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Inside Gym view with Cardio Machine, Dumbbells, Gym Bench's

As we wind down the Summer and the high school athletes head back to school, we have been able to reflect on our first full Summer of offerings at KPI. One of the large issues we encountered, and this will prove to be a perennial issue for us and the athletes are getting athletes to maintain their training while they are on competition trips and missing large chunks of training time. High-level baseball and softball players play on high-level teams, and those teams often have aggressive Summer schedules since there is not a school day to work around. On top of that, many high-level players have individual events to attend, like the USA Baseball Development Program or the Area Code games. This can lead to a choppy training schedule that does not benefit the athlete’s health or development. But since this situation is pretty much unavoidable and it affects so many athletes, we need to examine different avenues to deliver development while athletes are on these long trips.

Here are the steps to take to deliver development while on a long trip for a tournament…

Step 1 – Know Your Current Levels

Before an athlete heads out on a long trip, they need to know their current physical levels so they know what they are maintaining, and when they get back, how they might need to adjust their programming based on the state they return in. Fortunately for us, we have Hawkin Dynamics Force Plates. With our force plates, we are able to constantly evaluate the state of their Central Nervous System and we get a very in-depth look on their strength and stress levels. We track these levels by date and it is very easy for us, and the athletes, to know where they stand before they leave on a long trip

Step 2 – Communicate with Your Trainers

Before an athlete leaves for a tournament, and during tournament, it is important for the athlete to communicate with its trainers on the trip, the setup the athlete will have to train, the competition schedule, and the duration of the tournament. The trainers can do a lot of work on the front end and put programming in place that will accurately reflect best what the athlete needs while they are gone. We are very fortunate to use Traq, Driveline’s online software that allows us to instantaneously adjust an athlete’s program and the athlete gets their changes on their phone immediately. We are also able to monitor if the athlete does the workout on Traq, so it gives us insight into what they are doing while they are gone. This communication, and the software we use, allows us to adjust programming based on what the athlete has available and what is going on in their tournament.

Step 3 – Evaluate Setup

There is a multitude of setups an athlete can have while on the road. They could be stuck in a hotel with a bad weight room. They can be in an Airbnb with no supplies whatsoever. They might be playing 1-2 games a day and do not have any time or energy to dedicate to training. Once the athlete has a lay of the land, they can communicate to the trainers constantly and the trainers can adjust programming accordingly. The initial Covid lockdown last Spring provided us an opportunity to build out strength and mobility protocols that do not involve weights or machines, so we are always able to provide a workout, regardless of the setup the athlete has on the road.

Step 4 – Listen to Your Body & Prioritize Recovery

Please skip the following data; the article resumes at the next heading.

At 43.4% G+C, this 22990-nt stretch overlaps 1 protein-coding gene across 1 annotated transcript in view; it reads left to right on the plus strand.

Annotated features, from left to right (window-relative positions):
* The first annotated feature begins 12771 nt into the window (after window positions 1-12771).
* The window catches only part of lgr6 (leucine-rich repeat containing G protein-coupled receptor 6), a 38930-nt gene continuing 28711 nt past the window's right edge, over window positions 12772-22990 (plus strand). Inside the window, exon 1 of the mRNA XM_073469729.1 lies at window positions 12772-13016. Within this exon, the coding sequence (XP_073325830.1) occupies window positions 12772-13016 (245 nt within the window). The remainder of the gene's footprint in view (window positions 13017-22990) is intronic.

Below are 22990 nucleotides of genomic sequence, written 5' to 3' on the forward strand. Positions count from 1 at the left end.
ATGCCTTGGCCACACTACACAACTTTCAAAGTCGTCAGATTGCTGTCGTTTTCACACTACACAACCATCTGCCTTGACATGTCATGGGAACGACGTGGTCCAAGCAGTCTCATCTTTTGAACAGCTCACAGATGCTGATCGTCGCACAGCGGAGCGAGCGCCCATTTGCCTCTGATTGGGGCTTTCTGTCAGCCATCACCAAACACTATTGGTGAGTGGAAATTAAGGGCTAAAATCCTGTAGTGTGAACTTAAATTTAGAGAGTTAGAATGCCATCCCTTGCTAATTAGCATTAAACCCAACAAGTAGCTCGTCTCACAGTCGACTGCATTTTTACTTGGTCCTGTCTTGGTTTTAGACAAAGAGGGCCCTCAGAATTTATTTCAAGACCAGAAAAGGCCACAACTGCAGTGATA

Athletes go through an incredible amount of stress during tournament weeks. On top of the normal stress levels competition provides, they are usually not sleeping as well, have poor nutritional habits, and are dehydrated (amongst other things). So cramming more training on top of an overstressed body might not be the best route to develop on the road. We prioritize recovery with our athletes and provide them with structured recovery protocols. We often tell them to do their mobility routines while on the road because we know their body is overstressed and they are naturally going to lose mobility while traveling. We sometimes send them out with equipment, like the Marc Pro electric stimulation recovery device, to assist them with their recovery. Sometimes it is appropriate to train while on the road, but often backing off and prioritizing recovery is the right move.

Step 5 – Check Status Upon Return

It is extremely important to re-evaluate the athlete’s strength and stress levels when they return from a long trip. Common thought would be to just dump them right back into their normal training routine, but the elevated stress levels from competition and traveling can linger for days and we might be exposing the athlete to an increased chance of injury if we have them go right back into training. This is where our force plates serve so much value, we are able to evaluate their strength and stress when they return and compare it to when they left, and then determine the best course of action for their first few days of returning to training. It has become commonplace for us to see a deficit of strength and/or an over-stressed nervous system after athletes return from a sustained duration of the competition. We are getting proficient at putting different protocols in place for the athlete until they recover and return to their previously held levels.

The ability of an athlete to take a systematic approach to development while on the road for a tournament is key to their long-term progression. High-level players are going to spend large chunks of time on the road and they need to have a plan and a system for that environment. We are extremely fortunate at KPI to have access to incredible technology to help us objectively monitor the athletes and a great crew in place that can adjust programming to fit each athlete’s unique needs.


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